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Up to 35,000 new homes may be needed to house Ukrainian refugees, says Housing Minister

Taoiseach Micheál Martin said that the planning system was a drawback to activating housing developments.

Image: Shutterstock

Updated Mar 30th 2022, 5:56 PM

UP TO 35,000 additional homes may need to be delivered to accommodate Ukrainian refugees permanently in Ireland, the Housing Minister has said.

This would come alongside current Government targets to build 33,000 houses a year under their Housing for All strategy.

Speaking on RTÉ’s Today with Claire Byrne, Housing Minister Darragh O’Brien said that due to the devastation caused by the Russian war in Ukraine, Ukrainian refugees arriving in Ireland are likely to stay “for a sustained period of time”.

“We’ve seen the devastation that has been festered upon some of the cities there. They’ll be, you know, uninhabitable for a number of years,” O’Brien said.

“It is more than likely that many of our Ukrainian friends that are here are going to stay for a sustained period of time.

“We are going to have to look at providing permanent housing solutions in that space some of the research that we’ve done and work that we’ve done in relation to planning for this, we could potentially require up to an additional 35,000 homes over the period of time should we be looking at permanently accommodating.”

O’Brien did clarify that some of these would be refurbishments of vacant properties and that not all of them would be new builds.

He also said that they would likely be needed over the next five to six-year period, meaning an average of 5,800 additional houses would need to be built each year too hit targets.

Speaking to reporters this evening, Taoiseach Micheál Martin said that one of the biggest drawbacks to getting additional housing built was the planning system, due to the length of time it takes to get projects approved.

“I think on the planning side we’re going to have to look at capacity over time in terms of getting projects delivered,” Martin said.

“That is the biggest drawback we have right now is the fact that it’s taking so long to get various projects through our systems.”

It comes as the Government said that Citywest Convention Centre is to be used as an ‘overflow’ processing centre for Ukrainian refugees if Dublin Airport’s processing centre is overwhelmed.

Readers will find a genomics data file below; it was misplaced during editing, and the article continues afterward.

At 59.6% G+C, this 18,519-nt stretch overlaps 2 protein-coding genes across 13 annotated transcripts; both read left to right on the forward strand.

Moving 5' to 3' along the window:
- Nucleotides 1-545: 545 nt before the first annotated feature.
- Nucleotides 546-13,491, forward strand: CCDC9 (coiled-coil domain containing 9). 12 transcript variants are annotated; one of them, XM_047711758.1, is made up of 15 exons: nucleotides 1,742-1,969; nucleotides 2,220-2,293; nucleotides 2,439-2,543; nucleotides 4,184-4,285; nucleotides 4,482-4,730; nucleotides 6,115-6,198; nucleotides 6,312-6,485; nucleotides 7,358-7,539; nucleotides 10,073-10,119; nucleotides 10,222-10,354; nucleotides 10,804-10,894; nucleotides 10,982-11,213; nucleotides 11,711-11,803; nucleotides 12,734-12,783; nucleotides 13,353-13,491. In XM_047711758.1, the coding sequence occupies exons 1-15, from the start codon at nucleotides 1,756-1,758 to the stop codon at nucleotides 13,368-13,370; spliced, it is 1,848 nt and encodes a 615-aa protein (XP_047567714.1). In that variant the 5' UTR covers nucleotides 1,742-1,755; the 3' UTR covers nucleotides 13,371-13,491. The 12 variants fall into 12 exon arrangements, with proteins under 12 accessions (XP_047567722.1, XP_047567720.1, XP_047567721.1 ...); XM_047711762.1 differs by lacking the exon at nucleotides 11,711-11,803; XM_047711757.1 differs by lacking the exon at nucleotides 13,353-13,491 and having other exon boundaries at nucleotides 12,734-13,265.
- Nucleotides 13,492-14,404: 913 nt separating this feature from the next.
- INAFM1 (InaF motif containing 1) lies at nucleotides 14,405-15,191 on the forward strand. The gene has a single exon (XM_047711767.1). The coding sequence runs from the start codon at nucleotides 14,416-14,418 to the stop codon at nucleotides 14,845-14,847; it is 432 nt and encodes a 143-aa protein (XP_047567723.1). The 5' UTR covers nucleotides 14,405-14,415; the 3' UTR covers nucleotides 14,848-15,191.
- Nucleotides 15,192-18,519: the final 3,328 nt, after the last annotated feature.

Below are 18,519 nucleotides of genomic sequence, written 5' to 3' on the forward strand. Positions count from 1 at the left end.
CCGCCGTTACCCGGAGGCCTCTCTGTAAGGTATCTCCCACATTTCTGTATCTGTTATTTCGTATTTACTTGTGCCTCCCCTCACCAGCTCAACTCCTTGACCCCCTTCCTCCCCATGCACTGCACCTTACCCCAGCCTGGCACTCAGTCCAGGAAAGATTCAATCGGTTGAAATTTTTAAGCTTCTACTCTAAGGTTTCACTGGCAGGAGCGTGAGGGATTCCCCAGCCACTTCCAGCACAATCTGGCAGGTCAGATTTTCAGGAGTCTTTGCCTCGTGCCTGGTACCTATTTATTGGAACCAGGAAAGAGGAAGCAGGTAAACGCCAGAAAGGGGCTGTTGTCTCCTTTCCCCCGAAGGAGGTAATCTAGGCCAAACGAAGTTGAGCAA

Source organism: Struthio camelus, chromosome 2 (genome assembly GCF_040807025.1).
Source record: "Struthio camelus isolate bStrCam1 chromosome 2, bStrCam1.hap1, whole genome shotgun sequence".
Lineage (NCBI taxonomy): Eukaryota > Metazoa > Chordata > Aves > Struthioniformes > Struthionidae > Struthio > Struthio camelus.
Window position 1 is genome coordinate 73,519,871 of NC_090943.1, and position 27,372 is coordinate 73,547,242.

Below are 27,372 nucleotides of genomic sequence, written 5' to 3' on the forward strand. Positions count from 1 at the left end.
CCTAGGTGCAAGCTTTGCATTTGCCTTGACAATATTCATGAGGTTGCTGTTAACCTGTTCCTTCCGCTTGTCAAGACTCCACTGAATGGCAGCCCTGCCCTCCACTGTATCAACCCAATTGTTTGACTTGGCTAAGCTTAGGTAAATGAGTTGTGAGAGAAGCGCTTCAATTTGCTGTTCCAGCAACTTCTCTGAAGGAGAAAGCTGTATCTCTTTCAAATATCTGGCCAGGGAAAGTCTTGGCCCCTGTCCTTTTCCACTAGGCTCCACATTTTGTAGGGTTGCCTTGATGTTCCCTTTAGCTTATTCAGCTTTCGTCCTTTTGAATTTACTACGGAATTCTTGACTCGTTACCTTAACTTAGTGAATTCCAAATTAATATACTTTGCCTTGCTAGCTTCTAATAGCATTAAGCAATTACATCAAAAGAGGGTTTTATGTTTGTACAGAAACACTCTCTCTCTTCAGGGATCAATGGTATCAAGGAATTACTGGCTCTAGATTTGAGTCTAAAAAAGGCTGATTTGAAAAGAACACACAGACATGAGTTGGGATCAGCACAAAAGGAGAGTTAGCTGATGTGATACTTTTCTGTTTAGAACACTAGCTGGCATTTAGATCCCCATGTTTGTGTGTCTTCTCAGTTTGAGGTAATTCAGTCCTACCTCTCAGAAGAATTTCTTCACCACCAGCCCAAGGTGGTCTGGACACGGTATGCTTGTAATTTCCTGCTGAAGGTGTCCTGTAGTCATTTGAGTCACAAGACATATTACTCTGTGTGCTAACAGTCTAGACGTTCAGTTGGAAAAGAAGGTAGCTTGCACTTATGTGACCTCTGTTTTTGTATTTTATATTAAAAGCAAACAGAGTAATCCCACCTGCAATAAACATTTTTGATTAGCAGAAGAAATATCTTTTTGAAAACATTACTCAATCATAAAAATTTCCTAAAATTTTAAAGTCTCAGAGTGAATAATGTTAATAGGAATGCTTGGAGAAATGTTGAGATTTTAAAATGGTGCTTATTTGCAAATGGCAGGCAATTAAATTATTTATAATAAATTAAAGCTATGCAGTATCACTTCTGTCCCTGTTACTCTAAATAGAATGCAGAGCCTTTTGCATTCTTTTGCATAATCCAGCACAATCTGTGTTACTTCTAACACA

The measure was discussed yesterday at Cabinet, with Government ministers being told that as of Monday night, 14,611 Ukrainian refugees had arrived in Ireland.

A Government spokesperson confirmed yesterday that approximately 21,000 Ukrainian refugees will have arrived in Ireland by Easter, then rising to 30,000 by the end of April.

Approximately 600 refugees are arriving in Ireland each day.

The UN High Commissioner for Refugees (UNHCR) has said that 4 million refugees have fled from Ukraine since Russia launched its invasion in late February.

Approximately 6.5 million people are displaced from their homes within Ukraine.

O’Brien said that’s believed that there would be some temporary accommodation provided through modular housing but that they will not be the main solution to the crisis.

“There is an impression abroad sometimes that modular homes will be the solution to everything and they’re there to have a role in it, but they’re not.

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“Will there be a requirement for some temporary type accommodation through modular homes? I think so.”

Martin reinforced messaging from O’Brien, that modular housing would be an “innovative” solution while in a wartime situation.

“I think we have to look at modular construction, for example, in terms of emergency that’s upon us,” Martin said.

“That won’t be immediate, you have to take a number of months and so on, but we have to be innovative in our response now at what is a wartime situation.”

When asked where these homes could be placed, O’Brien said that he had asked local authorities to identify vacant serviced sites that are either zoned or unzoned that could be used.

“If we’re to provide these additional homes that we’ve just discussed, we’re going to need sites to do that,” O’Brien said.

“It could be anywhere around the country, but we will have a certain criteria around site selection, obviously they’ve got to be serviced with water, wastewater and electricity. They’ve got to have good road access. You don’t want people isolated.”

Additional reporting by Press Association

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